• In EVERY instance, the promise of children is reiterated.
  • EVERY instance is related to God’s covenant with the Patriarchs.
  • In 4 of the 5 occasions, the ‘consequence’ introduced by the term ‘ekev’ is inheriting the Land of Israel. The exception is Bereishit 22:18, at the end of the Akeida. However, according to the Rashbam, the entire episode may have been a test of Avraham’s` relationship to the land.
  • 4 of the 5 instances are related specifically to brit Avot, the original covenant between God and the Abrahamic family.

Throughout the Torah, the most consistent consequences for obedience are possession of the land for ourselves and our posterity, and the land yielding its fruits to us, as an expression of the covenant between God and Abraham. Ekev seems to be a code word that invokes this covenant, and the unique character of the blessings and curses at the beginning of the parsha lies in the fact that it’s a restatement of Brit Avot. But there’s more.

The second verse of the parsha, in addition to invoking the Land of Israel as the locus of the fulfillment of God’s covenant, restates the very first brakha to man: Be fruitful and multiply. Throughout the book of Bereshit, this brakha is reiterated whenever God establishes or re-establishes His Covenant. This is straight through until Ve-Yechi, where Yaakov takes the birth of Ephraim and Menashe as the ultimate fulfillment of the promise that God made to him during his second visit to Beit-El. In essence, Bereishit charts the course of this brakha from Adam through Yaakov, after which it becomes the blessing of a whole family, not just an individual. The brakha continues at the beginning of Shemot – the description of the Israelite population explosion uses those terms of pru u-revu. As is well known, Chazal comment on that description that sextuplets were the norm. This blessing is one of uncontrolled fertility and boundless virility. In fact, before that brakha was given to man, it was given to animals. The brakha of Ekev, as the manifestation of this original brakha extends to the animal kingdom as well. Thus, the animals will also experience this incredible fecundity.

Conceptually, the promise and consequences of Ekev bear similarity to the man’s initial conditions in the world: fruitfulness and control of the land on one hand, versus exile and unproductivity on the other. In Eden, Adam’s disobedience resulted in exile and in having to work much harder to be productive. It also carried a terrible curse that affected human fecundity – the pain of childbirth. And in fact, the first time that the root עקב is used in the Torah, meaning “heel”, is related to that first disobedience and subsequent exile: ve-hu yeshufenu akeiv – in the sentencing of the Snake.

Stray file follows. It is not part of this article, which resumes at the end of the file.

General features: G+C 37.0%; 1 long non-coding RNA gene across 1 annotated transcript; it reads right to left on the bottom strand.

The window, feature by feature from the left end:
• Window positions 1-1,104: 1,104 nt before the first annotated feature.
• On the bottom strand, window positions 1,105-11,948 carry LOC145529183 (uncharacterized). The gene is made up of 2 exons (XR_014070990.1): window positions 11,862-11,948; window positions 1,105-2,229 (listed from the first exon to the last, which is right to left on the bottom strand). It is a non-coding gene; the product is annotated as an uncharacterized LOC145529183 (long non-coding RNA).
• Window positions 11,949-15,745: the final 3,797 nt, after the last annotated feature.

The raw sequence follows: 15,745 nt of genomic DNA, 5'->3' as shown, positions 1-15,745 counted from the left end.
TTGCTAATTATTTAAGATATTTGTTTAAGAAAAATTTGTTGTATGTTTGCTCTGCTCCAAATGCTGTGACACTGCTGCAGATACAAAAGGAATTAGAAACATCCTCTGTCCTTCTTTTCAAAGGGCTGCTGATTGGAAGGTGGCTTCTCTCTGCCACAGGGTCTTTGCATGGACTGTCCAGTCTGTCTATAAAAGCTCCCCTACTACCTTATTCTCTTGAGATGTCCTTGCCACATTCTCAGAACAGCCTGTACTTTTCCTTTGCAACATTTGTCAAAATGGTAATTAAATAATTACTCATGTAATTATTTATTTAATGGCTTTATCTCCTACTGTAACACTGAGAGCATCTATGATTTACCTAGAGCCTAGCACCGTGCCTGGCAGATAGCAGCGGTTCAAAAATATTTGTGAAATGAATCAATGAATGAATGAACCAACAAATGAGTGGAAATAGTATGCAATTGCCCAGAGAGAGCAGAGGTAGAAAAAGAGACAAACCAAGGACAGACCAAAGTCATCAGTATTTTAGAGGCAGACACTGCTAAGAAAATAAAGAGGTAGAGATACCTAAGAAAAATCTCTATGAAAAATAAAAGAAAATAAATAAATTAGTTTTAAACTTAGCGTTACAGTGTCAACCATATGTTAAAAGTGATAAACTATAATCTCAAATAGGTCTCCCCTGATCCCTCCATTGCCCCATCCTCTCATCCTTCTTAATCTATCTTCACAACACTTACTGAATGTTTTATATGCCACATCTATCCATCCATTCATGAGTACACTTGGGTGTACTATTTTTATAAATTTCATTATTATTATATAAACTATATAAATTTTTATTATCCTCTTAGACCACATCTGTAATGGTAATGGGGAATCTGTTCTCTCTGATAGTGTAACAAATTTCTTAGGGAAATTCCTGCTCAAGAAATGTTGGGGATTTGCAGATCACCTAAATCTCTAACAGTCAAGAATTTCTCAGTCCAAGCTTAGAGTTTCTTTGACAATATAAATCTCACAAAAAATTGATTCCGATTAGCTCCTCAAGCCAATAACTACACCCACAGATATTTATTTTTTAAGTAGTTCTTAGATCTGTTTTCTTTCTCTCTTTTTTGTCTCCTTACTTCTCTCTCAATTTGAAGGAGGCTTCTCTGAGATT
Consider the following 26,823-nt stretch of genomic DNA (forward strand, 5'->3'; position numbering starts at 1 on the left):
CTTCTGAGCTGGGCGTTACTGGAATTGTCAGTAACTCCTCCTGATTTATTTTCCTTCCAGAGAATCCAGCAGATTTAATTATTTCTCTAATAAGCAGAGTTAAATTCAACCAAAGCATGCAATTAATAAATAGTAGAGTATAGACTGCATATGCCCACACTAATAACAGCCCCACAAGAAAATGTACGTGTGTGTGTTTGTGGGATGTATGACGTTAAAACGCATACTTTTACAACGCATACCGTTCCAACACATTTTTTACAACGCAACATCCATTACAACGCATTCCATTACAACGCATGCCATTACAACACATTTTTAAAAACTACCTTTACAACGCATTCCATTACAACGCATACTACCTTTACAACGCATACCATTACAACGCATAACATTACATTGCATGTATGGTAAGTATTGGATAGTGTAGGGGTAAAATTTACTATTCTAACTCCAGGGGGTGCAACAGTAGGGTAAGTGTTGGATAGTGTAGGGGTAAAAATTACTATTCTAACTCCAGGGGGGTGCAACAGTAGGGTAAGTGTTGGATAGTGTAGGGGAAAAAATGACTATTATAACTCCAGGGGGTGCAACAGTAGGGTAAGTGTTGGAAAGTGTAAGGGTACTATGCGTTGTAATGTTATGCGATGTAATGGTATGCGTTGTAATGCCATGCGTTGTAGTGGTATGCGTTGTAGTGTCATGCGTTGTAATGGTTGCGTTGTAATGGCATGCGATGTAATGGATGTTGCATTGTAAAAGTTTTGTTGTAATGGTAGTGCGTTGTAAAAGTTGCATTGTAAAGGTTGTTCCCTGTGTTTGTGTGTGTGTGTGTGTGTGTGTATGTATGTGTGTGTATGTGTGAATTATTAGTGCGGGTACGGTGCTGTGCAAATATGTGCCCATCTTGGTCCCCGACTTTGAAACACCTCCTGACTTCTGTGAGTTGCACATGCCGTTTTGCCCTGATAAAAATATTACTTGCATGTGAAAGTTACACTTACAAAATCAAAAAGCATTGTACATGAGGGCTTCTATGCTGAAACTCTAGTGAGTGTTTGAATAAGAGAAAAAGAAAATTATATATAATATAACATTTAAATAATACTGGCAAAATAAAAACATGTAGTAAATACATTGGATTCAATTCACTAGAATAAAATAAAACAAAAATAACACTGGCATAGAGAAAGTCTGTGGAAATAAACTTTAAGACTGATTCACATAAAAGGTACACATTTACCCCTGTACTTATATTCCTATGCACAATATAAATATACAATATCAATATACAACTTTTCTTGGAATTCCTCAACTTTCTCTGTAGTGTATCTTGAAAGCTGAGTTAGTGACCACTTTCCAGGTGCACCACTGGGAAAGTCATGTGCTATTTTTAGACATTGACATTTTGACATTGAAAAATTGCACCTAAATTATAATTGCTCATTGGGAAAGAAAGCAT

The upshot of this connection to Eden is that life in the Land of Israel is to correspond to life in Eden – disobedience results in expulsion. It also means that it is insufficient for the goal of Jewish life in the land to be the fulfillment of “Jewishness” – it is supposed to bring about the fullness of our humanity.

What does that mean? What are the duties or values that “Ekev” calls upon us to embody? What “humanity” does it wish us to fulfill?

The opening verse of the parsha refers specifically to obeying Mishpatim – the laws that govern interpersonal relations. Throughout Tanakh, Mishpat, law, is seen as a key to redemption – Tziyon be-mishpat tipadeh.  Rashi, as is well known, speaks of the “little things that one tramples underfoot.” Combining these two elements yields an awesome insight – that the fullness of our humanity, the ultimate goal of life in Israel, is realized through the ‘little things’ of our interactions with other humans. We might have been tempted to say that Rashi's instructing us to be vigilant about the observance of lesser rituals, the small print of Orach Chayim. But the presence of mishpatimtzedakah and chesed, taking care of widows and orphans, welcoming the stranger, etc. – radically alters the implications of Rashi’s words. It's the 'little' and 'trampled', routine engagement with other people which form the basis of this promise.

There is often a great danger that when one believes in a “big idea,” in a “greater good,” it ends up obscuring the “little things” that we trample underfoot. There is a tendency to see the blood of revolution as inevitable, to accept collateral damage, to regard evil as “necessary.” Rashi is warning us about the dangers of focusing on the greater good and allowing the individual to get caught in its gears.

The following passage expresses those dangers better than I ever could. It’s from a book called Life and Fate by Russian-Jewish author named Vasily Grossman, and it appears in an essay called “Beyond Memory” by Emanuel Levinas, in his book In the Time of Nations. Grossman writes:

...I do not believe in the good, I believe in kindness...Not even Herod shed blood in the name of evil...

Humanity had never yet heard those words [from the New Testament - AR]: "Judge not, that ye shall not be judged...Love your enemies, do good to them that hate you. Bless them that curse you. Pray for those who curse you..."